As the girls complied, they passed between a pair of chromed metal contrivances of about Llyra’s height, a head taller than Jasmeen. An alarm sounded. The security woman and the slight, anemic-looking man who shared her shift, rushed around the rostrum they had been waiting behind.

“Drop your baggage,” the woman screamed at them, spraying droplets of saliva at them. “Hold your arms out at shoulder height—do it now!”

She ran an electronic object down Llyra’s body until it beeped loudly. “What’s this?” she demanded, reaching for the edge of the light coat the girl had decided to travel in. Llyra backed up half a step.

She dropped her arms and turned to face to woman squarely. “Not that you have any right to ask me, but that’s my personal defense weapon.”

“Come here, Missy, you’re going to be adding to our collection!” The woman reached for her again. Llyra noticed she had garlic and alcohol on her breath. The girl backed up another step. Before the woman could advance, Jasmeen, smaller than either one, stood between them.

“Let her alone, cow!” Jasmeen told her.

The woman turned on her heel, faster than Llyra would have expected. “I guess that qualifies you for some special attention, too, dearie!”

She laid a fat hand on Jasmeen’s shoulder. Llyra just had time to notice that her fingernails were dirty. Then there was an explosion of motion, and when it was over, in less than a second, the woman lay on the floor, her huge breasts squashed out sideways by her weight. One arm was on the floor, the other stretched straight upward behind her, being twisted about half a turn farther than Llyra would have thought possible.

Jasmeen’s foot was on her neck and the side of her head.

Llyra bent nearly double to look the woman in the face. “Jasmeen, I think you’re right. She does look just like a cow.” The woman’s eyes were bulging with surprise and terror, as if she were about to be branded.

“You shouldn’t have touched her, you know,” Llyra said to the woman.”She’s Martian. They like being touched even less than they like being yelled at and ordered around. They probably like being disarmed less.”

Llyra looked up. It appeared they were surrounded by the entire East American garrison in the Moon, guns drawn, shock rods held high. Most of them wore spacelines livery in as shabby condition as the woman’s.

One of them was brandishing a clipboard.

“Go ahead, stupids, do what you have to do,” said Jasmeen grimly, shifting the foot on the woman’s neck a little and pulling harder on her arm. Something popped. Something else crackled faintly. The woman groaned and whimpered. “Your colleague will be dead before I hit floor.”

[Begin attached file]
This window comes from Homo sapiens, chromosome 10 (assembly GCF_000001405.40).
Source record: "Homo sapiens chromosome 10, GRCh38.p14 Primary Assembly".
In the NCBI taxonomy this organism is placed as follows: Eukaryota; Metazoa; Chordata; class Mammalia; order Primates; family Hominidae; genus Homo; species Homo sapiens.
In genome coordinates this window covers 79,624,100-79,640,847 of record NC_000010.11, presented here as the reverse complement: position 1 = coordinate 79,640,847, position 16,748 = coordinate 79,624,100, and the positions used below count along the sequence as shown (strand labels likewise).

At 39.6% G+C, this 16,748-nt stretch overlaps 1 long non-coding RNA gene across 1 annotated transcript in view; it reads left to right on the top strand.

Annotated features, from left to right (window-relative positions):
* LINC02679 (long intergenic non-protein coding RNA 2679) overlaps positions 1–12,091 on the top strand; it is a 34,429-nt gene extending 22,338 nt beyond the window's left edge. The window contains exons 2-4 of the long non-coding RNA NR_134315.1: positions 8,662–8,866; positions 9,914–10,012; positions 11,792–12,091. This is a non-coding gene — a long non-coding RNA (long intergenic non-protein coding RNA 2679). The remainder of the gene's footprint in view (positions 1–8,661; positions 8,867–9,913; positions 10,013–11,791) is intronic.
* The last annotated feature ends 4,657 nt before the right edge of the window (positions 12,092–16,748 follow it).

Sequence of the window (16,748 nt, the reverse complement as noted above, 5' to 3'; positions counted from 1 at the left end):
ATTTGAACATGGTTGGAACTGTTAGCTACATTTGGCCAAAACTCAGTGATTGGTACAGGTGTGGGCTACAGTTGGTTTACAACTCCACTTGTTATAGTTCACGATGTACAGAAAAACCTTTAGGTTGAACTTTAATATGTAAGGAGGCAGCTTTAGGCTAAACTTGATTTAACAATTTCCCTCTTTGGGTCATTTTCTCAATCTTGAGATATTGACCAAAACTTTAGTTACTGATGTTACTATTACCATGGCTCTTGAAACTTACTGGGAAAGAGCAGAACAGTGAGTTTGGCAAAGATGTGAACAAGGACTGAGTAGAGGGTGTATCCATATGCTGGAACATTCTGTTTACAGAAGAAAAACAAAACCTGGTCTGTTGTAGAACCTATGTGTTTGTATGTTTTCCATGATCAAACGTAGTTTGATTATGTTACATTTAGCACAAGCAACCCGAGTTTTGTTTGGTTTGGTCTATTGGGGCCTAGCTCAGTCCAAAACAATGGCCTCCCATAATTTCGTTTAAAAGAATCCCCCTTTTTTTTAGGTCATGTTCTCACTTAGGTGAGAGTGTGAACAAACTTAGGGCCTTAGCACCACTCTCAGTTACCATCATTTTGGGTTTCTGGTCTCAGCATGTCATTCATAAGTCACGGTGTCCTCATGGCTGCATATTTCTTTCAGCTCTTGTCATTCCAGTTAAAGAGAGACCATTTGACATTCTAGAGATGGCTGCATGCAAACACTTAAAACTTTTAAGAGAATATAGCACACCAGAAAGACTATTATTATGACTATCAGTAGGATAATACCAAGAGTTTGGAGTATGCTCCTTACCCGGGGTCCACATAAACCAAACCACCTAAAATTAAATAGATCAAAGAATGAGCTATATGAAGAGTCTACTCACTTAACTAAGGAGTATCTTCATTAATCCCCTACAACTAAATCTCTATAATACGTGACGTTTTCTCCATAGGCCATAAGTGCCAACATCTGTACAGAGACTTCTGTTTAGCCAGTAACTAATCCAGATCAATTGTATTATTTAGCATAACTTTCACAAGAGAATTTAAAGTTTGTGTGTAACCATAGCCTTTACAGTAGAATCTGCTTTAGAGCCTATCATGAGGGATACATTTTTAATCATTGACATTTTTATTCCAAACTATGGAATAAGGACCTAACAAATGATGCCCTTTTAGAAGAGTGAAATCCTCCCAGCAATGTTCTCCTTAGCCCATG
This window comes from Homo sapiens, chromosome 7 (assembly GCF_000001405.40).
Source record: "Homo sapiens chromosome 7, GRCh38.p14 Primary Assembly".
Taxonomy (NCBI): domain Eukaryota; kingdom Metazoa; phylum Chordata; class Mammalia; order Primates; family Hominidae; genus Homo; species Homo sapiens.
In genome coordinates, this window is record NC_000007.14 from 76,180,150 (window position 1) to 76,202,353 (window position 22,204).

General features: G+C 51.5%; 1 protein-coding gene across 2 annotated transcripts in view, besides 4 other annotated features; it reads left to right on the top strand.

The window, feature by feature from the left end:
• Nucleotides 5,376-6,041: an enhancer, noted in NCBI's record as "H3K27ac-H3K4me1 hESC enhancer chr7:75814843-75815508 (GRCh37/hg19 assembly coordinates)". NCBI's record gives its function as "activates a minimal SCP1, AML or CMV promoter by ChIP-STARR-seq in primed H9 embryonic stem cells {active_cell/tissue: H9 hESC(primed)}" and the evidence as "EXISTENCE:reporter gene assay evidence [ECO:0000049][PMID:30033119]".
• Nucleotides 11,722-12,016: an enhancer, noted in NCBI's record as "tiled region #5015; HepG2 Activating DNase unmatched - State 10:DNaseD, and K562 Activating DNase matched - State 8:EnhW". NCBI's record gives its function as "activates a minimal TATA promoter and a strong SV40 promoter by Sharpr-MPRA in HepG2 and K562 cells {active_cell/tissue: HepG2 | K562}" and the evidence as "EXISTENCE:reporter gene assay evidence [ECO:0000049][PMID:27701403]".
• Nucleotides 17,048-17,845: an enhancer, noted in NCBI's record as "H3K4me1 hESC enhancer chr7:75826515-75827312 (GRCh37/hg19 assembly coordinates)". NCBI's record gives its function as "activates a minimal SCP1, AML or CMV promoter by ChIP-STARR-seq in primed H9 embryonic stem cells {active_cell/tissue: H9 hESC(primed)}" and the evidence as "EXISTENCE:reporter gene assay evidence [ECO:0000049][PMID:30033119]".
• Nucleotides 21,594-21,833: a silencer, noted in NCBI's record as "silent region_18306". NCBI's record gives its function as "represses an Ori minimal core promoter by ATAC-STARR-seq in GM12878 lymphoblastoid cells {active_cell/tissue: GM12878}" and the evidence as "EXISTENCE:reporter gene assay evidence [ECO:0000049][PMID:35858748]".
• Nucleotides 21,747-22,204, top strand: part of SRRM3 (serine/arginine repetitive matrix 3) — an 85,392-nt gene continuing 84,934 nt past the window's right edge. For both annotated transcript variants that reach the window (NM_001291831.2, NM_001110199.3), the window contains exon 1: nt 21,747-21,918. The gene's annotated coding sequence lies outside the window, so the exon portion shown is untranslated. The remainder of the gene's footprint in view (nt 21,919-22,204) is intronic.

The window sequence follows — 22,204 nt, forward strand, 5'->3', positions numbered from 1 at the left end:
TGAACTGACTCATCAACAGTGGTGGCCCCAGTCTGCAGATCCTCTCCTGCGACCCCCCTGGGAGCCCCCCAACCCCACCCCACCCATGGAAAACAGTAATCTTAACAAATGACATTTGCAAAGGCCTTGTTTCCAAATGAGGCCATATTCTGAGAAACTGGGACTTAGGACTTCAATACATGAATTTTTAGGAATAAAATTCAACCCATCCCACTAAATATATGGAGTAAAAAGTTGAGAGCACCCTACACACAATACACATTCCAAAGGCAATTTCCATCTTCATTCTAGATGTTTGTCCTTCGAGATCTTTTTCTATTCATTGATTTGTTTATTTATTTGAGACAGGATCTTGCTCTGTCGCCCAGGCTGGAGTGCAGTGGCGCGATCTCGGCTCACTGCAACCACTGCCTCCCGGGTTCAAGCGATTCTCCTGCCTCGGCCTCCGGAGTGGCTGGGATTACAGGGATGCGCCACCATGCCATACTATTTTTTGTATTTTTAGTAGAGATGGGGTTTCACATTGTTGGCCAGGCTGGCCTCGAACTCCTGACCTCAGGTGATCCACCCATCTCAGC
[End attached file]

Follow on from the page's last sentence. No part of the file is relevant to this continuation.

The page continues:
“And maybe three or four of you,” Llyra added, drawing the ten millimeter pistol she hadn’t wanted to show them, “will be joining her.”

“Hold on! Hold on! One side! One side! Make way! Make way!” The strong tenor voice came from the rear of the crowd, which opened up to allow a short, plump man with curly white hair and copper eyebrows to pass through them. “Everybody stand down now, before somebody gets hurt!”

At his back were half a dozen spaceport security guards, in neat, simple gray uniforms—they wore no helmets or body armor—without a sweat-stain or a thread of lint among them. Each was armed with a .50 caliber semiautomatic pistol and carried a short, fully automatic Remington shotgun with tandem magazine tubes.

“Er, somebody else gets hurt, that is.” As he drew even with the dramatic tableaux that Llyra, Jasmeen, and the unwilling security woman seemed to have struck, he clearly suppressed a delighted grin, demanding in the sternest voice he could, “Just what’s going on here, Ermintrude?”

The woman mumbled something into the carpet.

Llyra reholstered her pistol. Jasmeen didn’t let go of her captive. “They wanted to search us. Take our weapons. This one laid hand on me.”

“And you are … ” He had a suspicion, already.

“Jasmeen Mohammedova Khalidov.”

He nodded. “And you, young lady—no, no, let me guess. You would be Llyra Ayn Ngu, Wilson’s sister and Adam’s little girl. I might have known it—in fact I did know it! I’m Terry O’Driscoll. I run this place, despite what this scurvy lot thinks. Let’s go someplace we can talk.”

Jasmeen released the woman who remained where she was, a liquid stain soaking into the carpet under her hips. O’Driscoll turned to one of his security staff, issued instructions, and then led the girls away.

“We have time,” he told them. “Do you like cappucinos?”


“Attention! United States’ Vessel City of Newark, now boarding on Concourse A-5. United States’ Vessel City of Newark, now boarding on Concourse A-5. Passengers must display their tickets and some valid form of photographic identification, or they will not be permitted aboard.”